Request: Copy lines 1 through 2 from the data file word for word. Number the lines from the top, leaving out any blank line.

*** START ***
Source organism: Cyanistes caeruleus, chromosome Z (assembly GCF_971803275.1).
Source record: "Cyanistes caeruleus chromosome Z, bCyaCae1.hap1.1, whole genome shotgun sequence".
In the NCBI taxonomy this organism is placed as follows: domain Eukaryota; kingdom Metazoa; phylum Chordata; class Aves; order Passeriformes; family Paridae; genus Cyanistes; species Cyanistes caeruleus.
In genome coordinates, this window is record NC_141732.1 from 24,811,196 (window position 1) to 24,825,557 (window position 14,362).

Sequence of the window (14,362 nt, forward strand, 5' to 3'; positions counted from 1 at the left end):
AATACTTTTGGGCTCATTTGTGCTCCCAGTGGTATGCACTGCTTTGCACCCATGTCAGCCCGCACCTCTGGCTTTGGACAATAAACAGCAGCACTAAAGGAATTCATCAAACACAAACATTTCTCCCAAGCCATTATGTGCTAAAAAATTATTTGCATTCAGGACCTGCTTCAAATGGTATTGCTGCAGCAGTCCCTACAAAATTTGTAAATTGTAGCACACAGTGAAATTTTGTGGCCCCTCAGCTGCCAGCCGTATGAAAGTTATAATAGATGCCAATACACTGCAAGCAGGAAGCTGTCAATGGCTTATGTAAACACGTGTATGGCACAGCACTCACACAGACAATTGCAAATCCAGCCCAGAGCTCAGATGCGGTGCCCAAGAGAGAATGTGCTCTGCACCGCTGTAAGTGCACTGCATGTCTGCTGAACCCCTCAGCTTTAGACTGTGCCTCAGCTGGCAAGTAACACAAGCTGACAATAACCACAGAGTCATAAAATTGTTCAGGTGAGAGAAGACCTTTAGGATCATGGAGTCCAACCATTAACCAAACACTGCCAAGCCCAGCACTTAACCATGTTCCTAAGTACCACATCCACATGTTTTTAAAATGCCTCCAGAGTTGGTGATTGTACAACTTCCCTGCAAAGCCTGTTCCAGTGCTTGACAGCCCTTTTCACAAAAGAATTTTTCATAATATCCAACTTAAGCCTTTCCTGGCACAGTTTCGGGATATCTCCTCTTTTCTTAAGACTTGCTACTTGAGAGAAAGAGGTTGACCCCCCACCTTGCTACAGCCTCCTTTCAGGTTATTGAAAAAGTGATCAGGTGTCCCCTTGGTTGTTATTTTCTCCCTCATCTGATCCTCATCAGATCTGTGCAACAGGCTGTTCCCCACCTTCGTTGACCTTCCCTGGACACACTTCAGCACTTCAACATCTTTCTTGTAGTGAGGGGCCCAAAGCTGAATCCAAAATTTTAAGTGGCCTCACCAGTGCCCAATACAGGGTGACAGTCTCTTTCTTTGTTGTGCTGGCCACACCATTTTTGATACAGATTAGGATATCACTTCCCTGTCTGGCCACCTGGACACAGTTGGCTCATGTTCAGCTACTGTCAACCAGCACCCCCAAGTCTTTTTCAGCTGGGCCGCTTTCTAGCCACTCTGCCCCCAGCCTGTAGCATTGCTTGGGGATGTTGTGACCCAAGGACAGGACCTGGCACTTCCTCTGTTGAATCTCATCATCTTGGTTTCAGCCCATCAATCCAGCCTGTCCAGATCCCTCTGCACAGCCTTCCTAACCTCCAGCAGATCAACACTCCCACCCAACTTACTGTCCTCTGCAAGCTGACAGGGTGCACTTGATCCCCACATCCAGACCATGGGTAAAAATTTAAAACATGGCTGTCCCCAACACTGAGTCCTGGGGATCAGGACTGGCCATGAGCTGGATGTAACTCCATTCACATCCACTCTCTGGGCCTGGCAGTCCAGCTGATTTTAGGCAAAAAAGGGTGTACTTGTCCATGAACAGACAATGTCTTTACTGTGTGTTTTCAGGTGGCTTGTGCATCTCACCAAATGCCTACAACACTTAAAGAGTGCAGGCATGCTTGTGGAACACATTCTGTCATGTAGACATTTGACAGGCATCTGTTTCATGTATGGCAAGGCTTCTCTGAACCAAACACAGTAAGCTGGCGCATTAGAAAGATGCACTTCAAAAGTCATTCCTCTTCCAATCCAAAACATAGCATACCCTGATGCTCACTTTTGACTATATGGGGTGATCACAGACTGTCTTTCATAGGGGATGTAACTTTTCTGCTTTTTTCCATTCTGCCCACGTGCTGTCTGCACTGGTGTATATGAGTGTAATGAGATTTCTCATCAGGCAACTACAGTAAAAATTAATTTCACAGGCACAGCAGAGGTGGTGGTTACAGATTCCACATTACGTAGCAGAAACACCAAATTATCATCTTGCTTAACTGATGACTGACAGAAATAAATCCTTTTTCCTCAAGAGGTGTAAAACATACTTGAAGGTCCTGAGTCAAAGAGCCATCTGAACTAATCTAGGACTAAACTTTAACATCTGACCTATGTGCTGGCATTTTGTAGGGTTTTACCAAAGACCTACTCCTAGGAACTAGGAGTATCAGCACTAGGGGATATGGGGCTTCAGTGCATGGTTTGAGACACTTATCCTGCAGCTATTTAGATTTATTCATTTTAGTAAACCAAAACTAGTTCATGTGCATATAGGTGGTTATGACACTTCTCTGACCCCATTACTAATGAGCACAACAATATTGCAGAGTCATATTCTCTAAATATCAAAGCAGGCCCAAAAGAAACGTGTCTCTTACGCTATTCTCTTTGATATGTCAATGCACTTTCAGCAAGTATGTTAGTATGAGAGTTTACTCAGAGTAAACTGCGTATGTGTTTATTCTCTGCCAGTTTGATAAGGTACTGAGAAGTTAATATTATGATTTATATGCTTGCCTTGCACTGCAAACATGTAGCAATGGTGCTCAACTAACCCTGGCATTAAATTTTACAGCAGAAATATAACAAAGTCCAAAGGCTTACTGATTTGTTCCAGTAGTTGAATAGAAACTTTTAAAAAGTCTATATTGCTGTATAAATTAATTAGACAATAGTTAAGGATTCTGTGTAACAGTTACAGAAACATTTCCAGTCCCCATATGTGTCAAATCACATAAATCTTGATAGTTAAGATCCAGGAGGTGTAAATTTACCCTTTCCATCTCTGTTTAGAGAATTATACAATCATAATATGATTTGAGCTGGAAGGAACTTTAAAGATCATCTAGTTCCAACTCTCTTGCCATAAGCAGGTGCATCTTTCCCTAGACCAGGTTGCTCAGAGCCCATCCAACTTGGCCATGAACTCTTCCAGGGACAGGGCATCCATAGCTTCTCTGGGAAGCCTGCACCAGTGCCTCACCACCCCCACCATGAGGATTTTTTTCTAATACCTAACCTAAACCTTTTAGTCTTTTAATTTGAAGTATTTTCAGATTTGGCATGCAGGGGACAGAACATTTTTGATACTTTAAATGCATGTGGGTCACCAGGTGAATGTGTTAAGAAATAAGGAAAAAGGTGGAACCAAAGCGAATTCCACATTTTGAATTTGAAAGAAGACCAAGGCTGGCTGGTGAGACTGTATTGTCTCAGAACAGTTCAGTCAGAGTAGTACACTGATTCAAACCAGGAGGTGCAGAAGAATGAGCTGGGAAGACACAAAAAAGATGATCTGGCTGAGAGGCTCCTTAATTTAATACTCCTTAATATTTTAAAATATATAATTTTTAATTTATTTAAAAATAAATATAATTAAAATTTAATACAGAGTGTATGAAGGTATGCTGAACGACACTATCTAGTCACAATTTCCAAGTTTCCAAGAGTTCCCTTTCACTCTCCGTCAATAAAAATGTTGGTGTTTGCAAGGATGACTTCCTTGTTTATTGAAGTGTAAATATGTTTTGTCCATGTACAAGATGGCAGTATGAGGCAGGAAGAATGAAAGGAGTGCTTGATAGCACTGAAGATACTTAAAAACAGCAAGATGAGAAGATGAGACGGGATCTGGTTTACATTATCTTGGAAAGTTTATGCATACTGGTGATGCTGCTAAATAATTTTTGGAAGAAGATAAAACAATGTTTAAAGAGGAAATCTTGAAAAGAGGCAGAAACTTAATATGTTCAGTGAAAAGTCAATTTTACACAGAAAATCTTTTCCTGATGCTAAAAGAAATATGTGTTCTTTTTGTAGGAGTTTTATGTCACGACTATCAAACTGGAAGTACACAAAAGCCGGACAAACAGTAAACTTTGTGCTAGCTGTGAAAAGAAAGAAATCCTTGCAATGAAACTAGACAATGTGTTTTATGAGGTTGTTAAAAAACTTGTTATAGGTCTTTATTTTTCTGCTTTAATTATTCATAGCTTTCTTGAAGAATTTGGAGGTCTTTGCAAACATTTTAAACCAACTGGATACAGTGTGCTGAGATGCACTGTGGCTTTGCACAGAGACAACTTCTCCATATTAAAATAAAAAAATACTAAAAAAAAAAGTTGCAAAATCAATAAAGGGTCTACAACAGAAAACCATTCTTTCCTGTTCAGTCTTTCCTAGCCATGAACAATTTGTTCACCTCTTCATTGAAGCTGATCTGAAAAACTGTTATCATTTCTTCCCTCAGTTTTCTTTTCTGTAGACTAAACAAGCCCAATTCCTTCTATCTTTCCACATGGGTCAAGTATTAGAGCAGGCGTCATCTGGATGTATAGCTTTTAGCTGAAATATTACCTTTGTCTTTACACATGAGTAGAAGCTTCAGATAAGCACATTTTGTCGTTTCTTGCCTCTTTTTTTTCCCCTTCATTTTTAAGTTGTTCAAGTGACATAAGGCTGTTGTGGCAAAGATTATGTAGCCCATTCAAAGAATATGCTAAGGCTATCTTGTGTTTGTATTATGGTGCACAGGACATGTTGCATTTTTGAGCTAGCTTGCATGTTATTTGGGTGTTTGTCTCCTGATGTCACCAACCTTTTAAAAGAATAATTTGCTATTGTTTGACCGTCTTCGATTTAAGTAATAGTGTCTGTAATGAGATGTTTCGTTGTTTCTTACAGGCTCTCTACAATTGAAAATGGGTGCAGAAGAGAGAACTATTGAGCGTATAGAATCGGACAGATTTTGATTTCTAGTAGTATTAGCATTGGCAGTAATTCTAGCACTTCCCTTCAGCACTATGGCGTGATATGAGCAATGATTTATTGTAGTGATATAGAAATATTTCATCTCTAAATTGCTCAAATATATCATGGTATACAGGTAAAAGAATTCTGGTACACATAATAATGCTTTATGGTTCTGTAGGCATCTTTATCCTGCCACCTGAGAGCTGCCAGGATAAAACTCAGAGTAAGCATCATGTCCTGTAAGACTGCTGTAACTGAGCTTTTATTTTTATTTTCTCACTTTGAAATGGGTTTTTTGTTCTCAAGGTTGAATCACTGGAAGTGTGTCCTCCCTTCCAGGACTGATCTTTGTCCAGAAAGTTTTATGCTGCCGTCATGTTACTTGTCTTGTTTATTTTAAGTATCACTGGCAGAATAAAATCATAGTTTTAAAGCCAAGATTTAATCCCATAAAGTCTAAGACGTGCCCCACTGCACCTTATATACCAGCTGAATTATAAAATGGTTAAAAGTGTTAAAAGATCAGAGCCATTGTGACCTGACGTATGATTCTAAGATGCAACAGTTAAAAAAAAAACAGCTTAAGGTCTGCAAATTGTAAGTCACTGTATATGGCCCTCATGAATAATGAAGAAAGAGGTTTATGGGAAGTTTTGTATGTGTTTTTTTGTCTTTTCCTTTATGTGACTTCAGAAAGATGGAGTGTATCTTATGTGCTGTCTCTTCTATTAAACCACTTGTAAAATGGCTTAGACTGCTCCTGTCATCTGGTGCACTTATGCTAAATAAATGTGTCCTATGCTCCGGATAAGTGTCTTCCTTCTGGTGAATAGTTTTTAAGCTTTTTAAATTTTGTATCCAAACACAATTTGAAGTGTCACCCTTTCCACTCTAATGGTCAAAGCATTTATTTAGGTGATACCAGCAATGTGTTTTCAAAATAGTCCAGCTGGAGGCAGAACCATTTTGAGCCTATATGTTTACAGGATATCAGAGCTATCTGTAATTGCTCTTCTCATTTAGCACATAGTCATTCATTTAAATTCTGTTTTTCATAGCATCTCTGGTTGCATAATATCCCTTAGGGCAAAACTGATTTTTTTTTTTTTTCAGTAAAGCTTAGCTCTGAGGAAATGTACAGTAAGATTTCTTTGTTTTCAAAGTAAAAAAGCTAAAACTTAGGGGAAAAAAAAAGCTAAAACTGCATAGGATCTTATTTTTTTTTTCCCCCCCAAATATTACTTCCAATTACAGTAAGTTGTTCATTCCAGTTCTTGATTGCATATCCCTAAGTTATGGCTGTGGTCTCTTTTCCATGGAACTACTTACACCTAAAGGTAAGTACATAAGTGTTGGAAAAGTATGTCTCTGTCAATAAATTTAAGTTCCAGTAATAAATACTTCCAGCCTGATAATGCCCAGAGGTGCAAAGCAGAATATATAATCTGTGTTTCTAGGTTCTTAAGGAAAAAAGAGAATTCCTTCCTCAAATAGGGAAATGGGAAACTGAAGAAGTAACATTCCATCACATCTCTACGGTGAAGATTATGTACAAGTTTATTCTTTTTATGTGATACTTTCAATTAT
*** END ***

Source organism: Cyanistes caeruleus, chromosome Z (assembly GCF_971803275.1).
Source record: "Cyanistes caeruleus chromosome Z, bCyaCae1.hap1.1, whole genome shotgun sequence".